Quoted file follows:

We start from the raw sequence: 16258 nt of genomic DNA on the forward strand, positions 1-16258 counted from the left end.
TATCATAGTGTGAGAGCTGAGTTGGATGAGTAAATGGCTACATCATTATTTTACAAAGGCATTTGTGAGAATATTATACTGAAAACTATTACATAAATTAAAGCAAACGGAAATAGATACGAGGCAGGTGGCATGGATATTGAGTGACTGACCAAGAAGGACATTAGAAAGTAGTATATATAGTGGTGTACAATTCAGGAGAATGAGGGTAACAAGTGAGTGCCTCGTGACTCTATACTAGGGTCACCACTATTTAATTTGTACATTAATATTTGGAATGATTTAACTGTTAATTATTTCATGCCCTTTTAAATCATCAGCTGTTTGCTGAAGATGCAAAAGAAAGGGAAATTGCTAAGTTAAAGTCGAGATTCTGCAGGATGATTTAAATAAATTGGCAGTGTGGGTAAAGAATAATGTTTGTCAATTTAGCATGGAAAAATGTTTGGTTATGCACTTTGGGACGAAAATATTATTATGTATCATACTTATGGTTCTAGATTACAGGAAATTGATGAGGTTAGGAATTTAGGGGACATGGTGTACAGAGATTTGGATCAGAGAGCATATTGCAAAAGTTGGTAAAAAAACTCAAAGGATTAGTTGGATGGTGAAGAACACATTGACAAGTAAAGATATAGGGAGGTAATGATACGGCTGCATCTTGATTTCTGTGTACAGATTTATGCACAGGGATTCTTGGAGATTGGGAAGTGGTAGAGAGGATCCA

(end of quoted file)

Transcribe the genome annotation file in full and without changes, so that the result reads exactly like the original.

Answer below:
We start from the raw sequence: 16258 nt of genomic DNA on the forward strand, positions 1-16258 counted from the left end.
TATCATAGTGTGAGAGCTGAGTTGGATGAGTAAATGGCTACATCATTATTTTACAAAGGCATTTGTGAGAATATTATACTGAAAACTATTACATAAATTAAAGCAAACGGAAATAGATACGAGGCAGGTGGCATGGATATTGAGTGACTGACCAAGAAGGACATTAGAAAGTAGTATATATAGTGGTGTACAATTCAGGAGAATGAGGGTAACAAGTGAGTGCCTCGTGACTCTATACTAGGGTCACCACTATTTAATTTGTACATTAATATTTGGAATGATTTAACTGTTAATTATTTCATGCCCTTTTAAATCATCAGCTGTTTGCTGAAGATGCAAAAGAAAGGGAAATTGCTAAGTTAAAGTCGAGATTCTGCAGGATGATTTAAATAAATTGGCAGTGTGGGTAAAGAATAATGTTTGTCAATTTAGCATGGAAAAATGTTTGGTTATGCACTTTGGGACGAAAATATTATTATGTATCATACTTATGGTTCTAGATTACAGGAAATTGATGAGGTTAGGAATTTAGGGGACATGGTGTACAGAGATTTGGATCAGAGAGCATATTGCAAAAGTTGGTAAAAAAACTCAAAGGATTAGTTGGATGGTGAAGAACACATTGACAAGTAAAGATATAGGGAGGTAATGATACGGCTGCATCTTGATTTCTGTGTACAGATTTATGCACAGGGATTCTTGGAGATTGGGAAGTGGTAGAGAGGATCCA